Whatever Works: Where Product is King
The partners opened a Canadian branch of the company and invited Brown in as a partner. He left Jay Norris and, working out of his home, was responsible for merchandising and copy. He found he liked working at his own pace, and the job enabled him to focus on the areas he enjoyed most.
The First Catalog
The Canadian company was sold after a year, and for a short while, Brown was unemployed. Then one of Jay Norris’ merchandise suppliers, Len Feldman, devised the idea for a healthcare catalog and invited Brown to join him.
From his warehouse and offices near the Brooklyn docks, he was supplying many products in that field and knew the foibles of older people and the ways they deal with pain, skin problems, sore feet—the gamut of ills that plague senior citizens. At the time, only Sears had a healthcare catalog and, in Larry’s words, “By page 3 you were nauseous, what with pictures of a guy with tubes in his nose and somebody else in a wheelchair.”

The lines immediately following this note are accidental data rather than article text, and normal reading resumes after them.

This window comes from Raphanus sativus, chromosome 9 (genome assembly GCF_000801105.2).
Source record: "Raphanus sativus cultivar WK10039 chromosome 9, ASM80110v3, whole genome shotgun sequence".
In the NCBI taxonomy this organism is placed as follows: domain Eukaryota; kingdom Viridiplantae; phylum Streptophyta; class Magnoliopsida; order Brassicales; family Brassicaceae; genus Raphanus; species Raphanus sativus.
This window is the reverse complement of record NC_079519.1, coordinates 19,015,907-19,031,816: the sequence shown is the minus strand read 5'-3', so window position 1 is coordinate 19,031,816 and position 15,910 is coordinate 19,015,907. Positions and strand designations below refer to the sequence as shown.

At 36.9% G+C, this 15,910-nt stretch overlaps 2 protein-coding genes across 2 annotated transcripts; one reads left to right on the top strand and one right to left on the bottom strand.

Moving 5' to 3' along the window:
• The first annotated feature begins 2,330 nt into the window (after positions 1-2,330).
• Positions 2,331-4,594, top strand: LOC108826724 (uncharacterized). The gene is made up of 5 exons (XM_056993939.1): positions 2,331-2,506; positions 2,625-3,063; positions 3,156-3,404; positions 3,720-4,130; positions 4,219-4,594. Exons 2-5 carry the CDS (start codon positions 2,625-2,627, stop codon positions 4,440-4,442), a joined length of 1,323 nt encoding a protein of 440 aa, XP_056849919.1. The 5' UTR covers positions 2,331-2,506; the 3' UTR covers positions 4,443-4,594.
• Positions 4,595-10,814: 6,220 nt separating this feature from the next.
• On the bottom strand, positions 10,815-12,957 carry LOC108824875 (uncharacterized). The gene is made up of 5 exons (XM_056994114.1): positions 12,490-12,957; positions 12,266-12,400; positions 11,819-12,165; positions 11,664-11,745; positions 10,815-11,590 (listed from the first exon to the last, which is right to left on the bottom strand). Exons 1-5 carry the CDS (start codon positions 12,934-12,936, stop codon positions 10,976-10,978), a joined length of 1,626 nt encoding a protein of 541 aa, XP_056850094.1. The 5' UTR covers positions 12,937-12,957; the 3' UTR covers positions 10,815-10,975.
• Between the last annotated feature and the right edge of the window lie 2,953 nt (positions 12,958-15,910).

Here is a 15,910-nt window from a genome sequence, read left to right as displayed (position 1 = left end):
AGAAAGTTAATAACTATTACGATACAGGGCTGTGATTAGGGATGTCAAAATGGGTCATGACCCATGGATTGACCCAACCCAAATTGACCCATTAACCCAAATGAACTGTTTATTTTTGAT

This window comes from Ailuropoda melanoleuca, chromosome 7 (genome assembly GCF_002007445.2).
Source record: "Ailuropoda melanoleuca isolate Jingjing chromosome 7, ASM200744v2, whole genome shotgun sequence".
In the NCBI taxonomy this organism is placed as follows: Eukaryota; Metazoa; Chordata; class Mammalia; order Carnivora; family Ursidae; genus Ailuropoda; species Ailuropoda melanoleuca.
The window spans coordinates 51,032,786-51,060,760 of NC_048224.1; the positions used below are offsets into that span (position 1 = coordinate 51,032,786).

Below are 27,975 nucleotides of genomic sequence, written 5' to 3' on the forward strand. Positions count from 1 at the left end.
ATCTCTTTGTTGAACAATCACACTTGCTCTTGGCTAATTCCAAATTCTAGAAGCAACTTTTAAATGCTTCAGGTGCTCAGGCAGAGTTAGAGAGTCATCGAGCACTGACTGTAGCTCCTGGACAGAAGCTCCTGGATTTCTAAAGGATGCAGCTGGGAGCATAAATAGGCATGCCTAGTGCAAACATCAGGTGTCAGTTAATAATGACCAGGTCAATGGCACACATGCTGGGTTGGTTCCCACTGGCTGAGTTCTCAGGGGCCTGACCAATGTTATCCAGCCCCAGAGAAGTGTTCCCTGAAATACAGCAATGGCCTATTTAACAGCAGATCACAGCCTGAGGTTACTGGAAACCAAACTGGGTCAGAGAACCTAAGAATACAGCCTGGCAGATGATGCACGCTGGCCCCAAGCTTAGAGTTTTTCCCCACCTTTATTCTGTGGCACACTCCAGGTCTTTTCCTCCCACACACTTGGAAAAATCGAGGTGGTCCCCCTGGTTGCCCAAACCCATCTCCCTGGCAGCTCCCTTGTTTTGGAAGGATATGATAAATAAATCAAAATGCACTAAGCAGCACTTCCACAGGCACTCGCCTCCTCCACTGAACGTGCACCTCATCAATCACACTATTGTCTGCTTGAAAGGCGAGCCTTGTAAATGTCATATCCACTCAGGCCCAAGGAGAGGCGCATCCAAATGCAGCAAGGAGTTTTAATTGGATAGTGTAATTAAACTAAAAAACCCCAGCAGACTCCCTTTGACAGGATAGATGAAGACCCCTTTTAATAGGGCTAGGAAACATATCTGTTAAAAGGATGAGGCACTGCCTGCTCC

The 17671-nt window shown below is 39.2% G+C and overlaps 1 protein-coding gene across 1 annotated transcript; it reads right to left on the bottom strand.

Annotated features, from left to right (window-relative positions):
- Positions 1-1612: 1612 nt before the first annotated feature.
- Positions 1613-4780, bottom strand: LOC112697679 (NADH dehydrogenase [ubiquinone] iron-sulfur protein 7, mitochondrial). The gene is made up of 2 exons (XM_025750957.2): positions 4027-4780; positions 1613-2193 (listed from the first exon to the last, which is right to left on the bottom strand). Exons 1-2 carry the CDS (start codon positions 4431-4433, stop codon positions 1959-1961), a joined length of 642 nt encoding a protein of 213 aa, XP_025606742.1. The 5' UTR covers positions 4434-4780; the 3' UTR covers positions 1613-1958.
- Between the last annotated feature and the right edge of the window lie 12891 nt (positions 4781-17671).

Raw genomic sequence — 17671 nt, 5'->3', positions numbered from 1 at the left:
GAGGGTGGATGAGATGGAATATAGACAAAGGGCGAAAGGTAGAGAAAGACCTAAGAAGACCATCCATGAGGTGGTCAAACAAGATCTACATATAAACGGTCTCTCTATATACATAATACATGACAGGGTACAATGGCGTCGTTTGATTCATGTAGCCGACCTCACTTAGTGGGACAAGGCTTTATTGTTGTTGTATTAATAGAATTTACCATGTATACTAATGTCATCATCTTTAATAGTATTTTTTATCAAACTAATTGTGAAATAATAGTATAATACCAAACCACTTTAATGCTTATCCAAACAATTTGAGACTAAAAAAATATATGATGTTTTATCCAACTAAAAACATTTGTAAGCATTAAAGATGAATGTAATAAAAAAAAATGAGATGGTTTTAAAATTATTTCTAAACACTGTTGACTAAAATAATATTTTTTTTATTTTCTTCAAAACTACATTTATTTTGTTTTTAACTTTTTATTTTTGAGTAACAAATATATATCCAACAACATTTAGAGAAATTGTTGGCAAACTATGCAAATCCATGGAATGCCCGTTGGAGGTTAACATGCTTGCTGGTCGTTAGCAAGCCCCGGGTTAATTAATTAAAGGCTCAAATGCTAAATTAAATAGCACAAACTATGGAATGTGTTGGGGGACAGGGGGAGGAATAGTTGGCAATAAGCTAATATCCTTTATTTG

Several obstacles had to be overcome. Feldman was a major supplier of health-related products to the low-end catalogers of the era—Sunset House, Foster & Gallagher and Spencer Gifts, as well as the giant Hanover House family of catalogs. The partners went to the four catalogers and announced their plan to start a healthcare title with the promise that they’d make available any successful items on a wholesale basis. This was a win-win proposition. Hanover President Harold Schwartz warned the fledgling entrepreneurs that no lists were available, as these were the days before sophisticated list segmentation. The solution was to build lists using space advertising.
Their philosophy was simple: They’d show products that people didn’t know existed and make them want the items. These were not products found in Wal-Mart, Kmart or the local drug store. Rather, the catalog would offer products to accomplish something that was immediately obvious from the headline and the illustration. “If the prospect has to read the copy to find out what a product does,” Brown says, “you’ve lost the sale.”